"I Found a New Baby" was the first of an astounding total of seventy Billboard pop chart hits by Harry James and his Orchestra that extended [from 1938] through 1953. If one considers that the Rolling Stones have had forty-one Billboard pop chart hits but in a thirty-five year period, one must conclude that Harry James was actually a more dominating force in popular music during the years of his greatest prominence." (pg. 70)
Someday a more accurate history of music will be written for the 20th century--one wherein musical and cultural values trump ideology. Musically, it's fairly obvious to any astute listener that Harry James's mastery of the trumpet, the skill of his band's arrangements, and quality of their nightly performances were objectively superior to an act such as the Rolling Stones (or their many counterparts in Rock history). But the argument of Rock has never really been musical--instead, it's more serious critics' claim has always been of a cultural and poetic impact so great as to warrant consideration of Rock as art music.
Despite having been born in the 1970s, and having at one time taken such arguments quite seriously myself, I now personally think that Rock music and its history are little more than a chronicle of adolescent hyperbole. The 'depth' once thought of its 'masterpieces' turns out to be rather shallow in the end (Sgt. Pepper's Lonely Hearts Club Band is not profound, neither is The Wall much more than paranoid narcissism. Nearly every great masterpiece of rock history wilts when compared with other great works, whether poetic, musical, or dramatic). Yet more shocking is that the more one looks into the actual statistics of cultural impact, as Peter Levinson touches upon, the less extraordinary the hit groups of the Rock era seem. According to some accounts I've read, Bing Crosby's success rivals any Rock star's, Benny Goodman and Artie Shaw's meteoric rises were culturally similar, if not nearly identical, to "Beatle Mania", and the era they worked in was every bit as crucial to the last century as the 1960s could even pretend (I wouldn't downplay the importance of many aspects of the '60s, but there, too, hyperbole has reigned for over a generation).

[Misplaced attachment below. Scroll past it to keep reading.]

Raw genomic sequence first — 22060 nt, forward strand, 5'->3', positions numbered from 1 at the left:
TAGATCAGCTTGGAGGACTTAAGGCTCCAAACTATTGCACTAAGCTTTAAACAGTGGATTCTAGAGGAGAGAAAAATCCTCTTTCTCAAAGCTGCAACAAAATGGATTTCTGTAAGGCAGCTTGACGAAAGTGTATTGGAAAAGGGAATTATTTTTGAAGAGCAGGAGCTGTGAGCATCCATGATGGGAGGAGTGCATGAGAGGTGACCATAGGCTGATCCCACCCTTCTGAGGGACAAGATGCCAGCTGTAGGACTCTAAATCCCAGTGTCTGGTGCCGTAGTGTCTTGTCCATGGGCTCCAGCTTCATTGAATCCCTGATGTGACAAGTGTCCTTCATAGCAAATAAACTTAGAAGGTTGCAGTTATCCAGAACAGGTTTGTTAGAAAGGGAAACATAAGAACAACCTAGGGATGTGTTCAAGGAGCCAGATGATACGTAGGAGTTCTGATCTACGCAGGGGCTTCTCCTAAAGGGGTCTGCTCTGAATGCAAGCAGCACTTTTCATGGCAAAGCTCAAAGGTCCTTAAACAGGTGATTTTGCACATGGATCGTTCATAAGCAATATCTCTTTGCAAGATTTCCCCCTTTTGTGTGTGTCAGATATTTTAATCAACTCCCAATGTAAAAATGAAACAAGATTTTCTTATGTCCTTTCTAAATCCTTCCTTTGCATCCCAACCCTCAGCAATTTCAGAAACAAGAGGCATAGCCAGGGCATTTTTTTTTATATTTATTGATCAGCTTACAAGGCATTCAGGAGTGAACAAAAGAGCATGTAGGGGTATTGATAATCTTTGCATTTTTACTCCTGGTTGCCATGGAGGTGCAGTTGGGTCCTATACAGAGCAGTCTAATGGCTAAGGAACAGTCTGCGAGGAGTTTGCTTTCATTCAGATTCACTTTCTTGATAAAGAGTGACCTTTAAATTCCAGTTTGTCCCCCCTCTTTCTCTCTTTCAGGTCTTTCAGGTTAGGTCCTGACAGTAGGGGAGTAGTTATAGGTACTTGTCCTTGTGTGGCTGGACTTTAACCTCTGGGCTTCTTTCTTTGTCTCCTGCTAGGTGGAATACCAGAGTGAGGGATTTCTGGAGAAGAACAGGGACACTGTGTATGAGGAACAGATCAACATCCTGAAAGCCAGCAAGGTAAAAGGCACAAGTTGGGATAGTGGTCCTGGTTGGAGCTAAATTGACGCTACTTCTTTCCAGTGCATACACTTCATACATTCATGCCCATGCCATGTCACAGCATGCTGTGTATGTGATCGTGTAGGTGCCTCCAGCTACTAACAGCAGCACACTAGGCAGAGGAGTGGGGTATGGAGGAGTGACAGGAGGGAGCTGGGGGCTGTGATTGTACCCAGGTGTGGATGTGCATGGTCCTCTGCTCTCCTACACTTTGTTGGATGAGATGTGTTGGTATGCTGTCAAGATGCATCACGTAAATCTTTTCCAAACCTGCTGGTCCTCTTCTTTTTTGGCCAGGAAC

Ultimately, when the Rock Generation finally subsides; when the smoke machines are finally turned off and the dust is allowed to settle, musical values will really still be left. And once the frenzy is over, who would honestly prefer Mick Jagger's crude strutting and preening to Harry James' actual music making?
It's good to remember that other histories have been similarly adjusted over time. Telemann once towered in stature over J.S. Bach (whose works were obscured for nearly a century after his death) and Spohr was once considered by many to be greater than Beethoven. Those conclusions now seem silly, as I believe comparisons between Artie Shaw and the Beatles will one day seem equally silly--the greater musicians will emerge when future generations want to preserve more than their Odes to Peer Pressure.
Rock is perpetually adolescent, by marketing design. It's shallow, pre-packaged rebellion. As a musical form, there is little to learn from it (though certain musical aspects of rock have served as inspiration for further positive development of jazz, independent of the generally shallow poetic of rock). When society gets tired of perpetual adolescence, it will hopefully turn to more enduring values. And when that time comes, our culture might be reintroduced to a far more enriching musical history than society at large understands at the present time.